DOHA // As the sun dipped towards the horizon on the edge of the capital last week, fierce winds whistled across an open field, sending sand and dust swirling in the fading light. For the small, inexperienced film crew shooting a dream sequence of a little girl searching for her father, it could have been a nightmare. But after waiting more than an hour for calm, the director changed tack and used the weather to her advantage.
"The wind whipping around in that field, and the silhouetted shot of the father with the cowboy hat, really made it work," said the Qatari director, Sophia al Maria, 26. "The thing I learned is to be really flexible, make lemonade out of lemons." Flexibility seemed the watchword as eight young filmmakers of the Doha Film Institute's 10-minute film project began shooting this month, aiming for a screening before Hollywood A-listers at the Doha Tribeca Film Festival in October. The final products will be months in the making, but the group's confidence, ambition and steep learning curve point towards a bright future for film in Qatar.
Created by Sheikha al Mayassa bint Hamad bin Khalifa Al Thani, the daughter of the emir, the Doha Film Institute (DFI) puts many of Qatar's various film initiatives under a single umbrella. The institute is backed by the Dh256.9billion Qatar Investment Authority. It has partnerships with Martin Scorsese's World Cinema Foundation, which restores and preserves significant films, and Maisha Film Lab, a cross-cultural filmmaking exchange programme founded by Indian director Mira Nair. The Fabulous Picture Show featured on Al Jazeera stars DFI's executive director Amanda Palmer. The DFI sponsors the Doha Tribeca Film Festival.
The organisation's chief goal is to build a serious film industry in Qatar. The eight filmmakers selected for the project all made one-minute films for last year's inaugural Doha Tribeca Film Festival and had to submit a 10-page script to be accepted. Their first outing was the Tribeca Film Festival in April in New York, where they attended special events and screenings and spoke with industry professionals such as actress Patricia Clarkson and producer Ted Hope, who worked on The Ice Storm and 21 Grams.
When they returned to Doha, the filmmakers polished their screenplays and attended several weeks of pre-production workshops in June and early July. Shekhar Kapur, the director of Elizabeth, explained the finer points of directing. Scandar Copti, whose debut film, Ajami, was nominated for an Oscar, gave advice on working with actors. And Ziad Doueiri, the director and screenwriter of 1998's West Beirut, passed on some tricks of the trade.
"It's fun to be able to sit down with someone who wrote a story and be able to spot the problems and help them find solutions," said Doueiri, who acknowledged that not all the filmmakers were wildly talented. "When something is really bad, there's nothing you can say." Good or bad, the stories began to come to life a few weeks ago. Each director had to use several actors and at least three locations during five days of shooting.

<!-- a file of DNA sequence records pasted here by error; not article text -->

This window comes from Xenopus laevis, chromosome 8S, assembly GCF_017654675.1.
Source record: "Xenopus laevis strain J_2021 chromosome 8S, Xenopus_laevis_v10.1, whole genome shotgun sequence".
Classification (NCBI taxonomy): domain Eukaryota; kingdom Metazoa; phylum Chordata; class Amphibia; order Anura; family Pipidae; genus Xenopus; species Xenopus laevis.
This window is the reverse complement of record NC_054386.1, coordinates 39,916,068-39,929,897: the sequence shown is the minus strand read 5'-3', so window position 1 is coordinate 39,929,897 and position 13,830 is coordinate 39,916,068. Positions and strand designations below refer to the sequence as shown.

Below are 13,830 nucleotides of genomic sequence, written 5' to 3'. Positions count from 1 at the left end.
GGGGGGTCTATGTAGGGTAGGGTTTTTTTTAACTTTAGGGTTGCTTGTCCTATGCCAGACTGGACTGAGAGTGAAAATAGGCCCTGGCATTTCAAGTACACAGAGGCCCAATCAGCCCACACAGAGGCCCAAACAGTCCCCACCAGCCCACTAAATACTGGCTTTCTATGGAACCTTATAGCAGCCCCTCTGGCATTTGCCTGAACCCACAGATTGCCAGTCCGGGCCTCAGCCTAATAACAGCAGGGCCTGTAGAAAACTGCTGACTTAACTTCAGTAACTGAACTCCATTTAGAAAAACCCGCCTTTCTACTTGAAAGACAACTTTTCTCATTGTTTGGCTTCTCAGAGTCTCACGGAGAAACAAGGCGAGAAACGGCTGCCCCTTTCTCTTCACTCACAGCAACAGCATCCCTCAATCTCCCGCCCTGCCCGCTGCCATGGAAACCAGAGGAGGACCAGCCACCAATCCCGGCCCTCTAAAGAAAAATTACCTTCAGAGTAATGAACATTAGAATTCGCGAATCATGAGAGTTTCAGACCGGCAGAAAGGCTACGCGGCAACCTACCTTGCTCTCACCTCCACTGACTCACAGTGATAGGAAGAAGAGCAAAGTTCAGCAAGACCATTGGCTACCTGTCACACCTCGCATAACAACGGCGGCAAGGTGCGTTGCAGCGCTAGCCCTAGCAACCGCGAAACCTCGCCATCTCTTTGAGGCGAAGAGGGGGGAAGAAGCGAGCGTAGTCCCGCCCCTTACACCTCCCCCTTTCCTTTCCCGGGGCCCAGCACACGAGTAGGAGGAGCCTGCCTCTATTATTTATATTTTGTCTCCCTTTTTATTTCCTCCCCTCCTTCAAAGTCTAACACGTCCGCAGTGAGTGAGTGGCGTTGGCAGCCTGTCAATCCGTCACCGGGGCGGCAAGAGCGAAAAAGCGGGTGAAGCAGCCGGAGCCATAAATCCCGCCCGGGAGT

Amir Mahmoud Ghonim started first, on July 9, making a film called Donia ("Life" in Arabic), a collage about the disconnect between people in Qatar. He was greatly helped by the insights of Sandi Sissel, a cinematographer who helped shoot Master and Commander: The Far Side of the World and Mr and Mrs Smith. She came to Doha for one of the workshops. "I learned so much from her lab about lighting and angles and framing and directing the photography," he said.
But Mr Ghonim never faced the sandstorm conditions that greeted Ms al Maria's shoot last week. "We have to make the climate work for the shoot," said Wafa al Saffar, 24, Ms al Maria's director of photography, while working a handheld camera in 50kph winds. Ms al Saffar, who is also directing her own film for the project, said she was looking forward to shooting her own film. "It's time to apply what we've learned."
She recalled what one director told her: "You will write one film, shoot another, and edit a third." Ms al Saffar had trouble finding actors. She might have followed the lead of Ms al Maria, who hired her sister and father for key roles. "Daddy, don't forget your line," she shouted into the wind during her shoot. Once the shoots are finished, the filmmakers are to work with an experienced editor and shape their five hours of film into a 10-minute short. They will screen this film for critics and directors in September, incorporate feedback and recut their work for a final submission that will be shown at the Doha Tribeca Film Festival.
"What would be nice at the end of the day is that when they show their movies, you like it," Doueiri said. "The end product is what matters. We want to see something on screen that we can look at and enjoy." Ms al Maria has greater ambitions. Born in Qatar, she's lived in the US, UAE, Egypt and the UK, where she studied contemporary and video art. Her film references the spaghetti westerns of Sergio Leone and the music of Willie Nelson, telling the story of a teenage girl's relationship with her father as she begins to understand her own creativity.
Ms al Maria hopes her film increases appreciation of creative endeavours and their cultural value. "Sometimes talent, when you're young, is squandered because you feel you have to be an engineer or work in the oil industry," she said. "My hope is that my film kind of hints at that problem." @Email:firstname.lastname@example.org